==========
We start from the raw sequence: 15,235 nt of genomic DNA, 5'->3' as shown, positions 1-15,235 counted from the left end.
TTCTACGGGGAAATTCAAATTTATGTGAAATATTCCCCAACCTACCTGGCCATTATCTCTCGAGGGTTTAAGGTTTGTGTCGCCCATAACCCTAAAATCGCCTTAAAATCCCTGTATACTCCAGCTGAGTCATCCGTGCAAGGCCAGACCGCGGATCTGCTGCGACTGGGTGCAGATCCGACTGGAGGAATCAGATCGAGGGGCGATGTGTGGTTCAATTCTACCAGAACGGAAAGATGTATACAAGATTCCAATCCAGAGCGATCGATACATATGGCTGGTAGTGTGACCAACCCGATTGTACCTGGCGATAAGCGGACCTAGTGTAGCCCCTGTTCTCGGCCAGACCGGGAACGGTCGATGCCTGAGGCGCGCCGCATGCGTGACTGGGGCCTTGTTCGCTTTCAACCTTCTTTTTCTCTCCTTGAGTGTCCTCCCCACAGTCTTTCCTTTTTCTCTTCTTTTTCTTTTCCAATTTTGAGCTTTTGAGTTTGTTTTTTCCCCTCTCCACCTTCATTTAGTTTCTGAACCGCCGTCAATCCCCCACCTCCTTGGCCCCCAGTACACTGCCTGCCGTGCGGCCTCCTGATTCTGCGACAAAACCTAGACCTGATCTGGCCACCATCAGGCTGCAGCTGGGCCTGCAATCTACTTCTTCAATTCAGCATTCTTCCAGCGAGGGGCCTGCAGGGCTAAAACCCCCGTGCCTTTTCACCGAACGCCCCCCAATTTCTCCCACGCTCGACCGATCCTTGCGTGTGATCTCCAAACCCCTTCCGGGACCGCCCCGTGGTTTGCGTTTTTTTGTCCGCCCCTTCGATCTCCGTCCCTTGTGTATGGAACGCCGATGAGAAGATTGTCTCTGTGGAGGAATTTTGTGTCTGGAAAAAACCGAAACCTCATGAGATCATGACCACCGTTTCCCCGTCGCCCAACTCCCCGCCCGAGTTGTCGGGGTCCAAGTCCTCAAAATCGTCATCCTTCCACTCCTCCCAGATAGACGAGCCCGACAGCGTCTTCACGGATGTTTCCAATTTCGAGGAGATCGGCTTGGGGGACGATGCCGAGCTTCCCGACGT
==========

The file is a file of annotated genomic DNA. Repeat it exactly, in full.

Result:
We start from the raw sequence: 15,235 nt of genomic DNA, 5'->3' as shown, positions 1-15,235 counted from the left end.
TTCTACGGGGAAATTCAAATTTATGTGAAATATTCCCCAACCTACCTGGCCATTATCTCTCGAGGGTTTAAGGTTTGTGTCGCCCATAACCCTAAAATCGCCTTAAAATCCCTGTATACTCCAGCTGAGTCATCCGTGCAAGGCCAGACCGCGGATCTGCTGCGACTGGGTGCAGATCCGACTGGAGGAATCAGATCGAGGGGCGATGTGTGGTTCAATTCTACCAGAACGGAAAGATGTATACAAGATTCCAATCCAGAGCGATCGATACATATGGCTGGTAGTGTGACCAACCCGATTGTACCTGGCGATAAGCGGACCTAGTGTAGCCCCTGTTCTCGGCCAGACCGGGAACGGTCGATGCCTGAGGCGCGCCGCATGCGTGACTGGGGCCTTGTTCGCTTTCAACCTTCTTTTTCTCTCCTTGAGTGTCCTCCCCACAGTCTTTCCTTTTTCTCTTCTTTTTCTTTTCCAATTTTGAGCTTTTGAGTTTGTTTTTTCCCCTCTCCACCTTCATTTAGTTTCTGAACCGCCGTCAATCCCCCACCTCCTTGGCCCCCAGTACACTGCCTGCCGTGCGGCCTCCTGATTCTGCGACAAAACCTAGACCTGATCTGGCCACCATCAGGCTGCAGCTGGGCCTGCAATCTACTTCTTCAATTCAGCATTCTTCCAGCGAGGGGCCTGCAGGGCTAAAACCCCCGTGCCTTTTCACCGAACGCCCCCCAATTTCTCCCACGCTCGACCGATCCTTGCGTGTGATCTCCAAACCCCTTCCGGGACCGCCCCGTGGTTTGCGTTTTTTTGTCCGCCCCTTCGATCTCCGTCCCTTGTGTATGGAACGCCGATGAGAAGATTGTCTCTGTGGAGGAATTTTGTGTCTGGAAAAAACCGAAACCTCATGAGATCATGACCACCGTTTCCCCGTCGCCCAACTCCCCGCCCGAGTTGTCGGGGTCCAAGTCCTCAAAATCGTCATCCTTCCACTCCTCCCAGATAGACGAGCCCGACAGCGTCTTCACGGATGTTTCCAATTTCGAGGAGATCGGCTTGGGGGACGATGCCGAGCTTCCCGACGT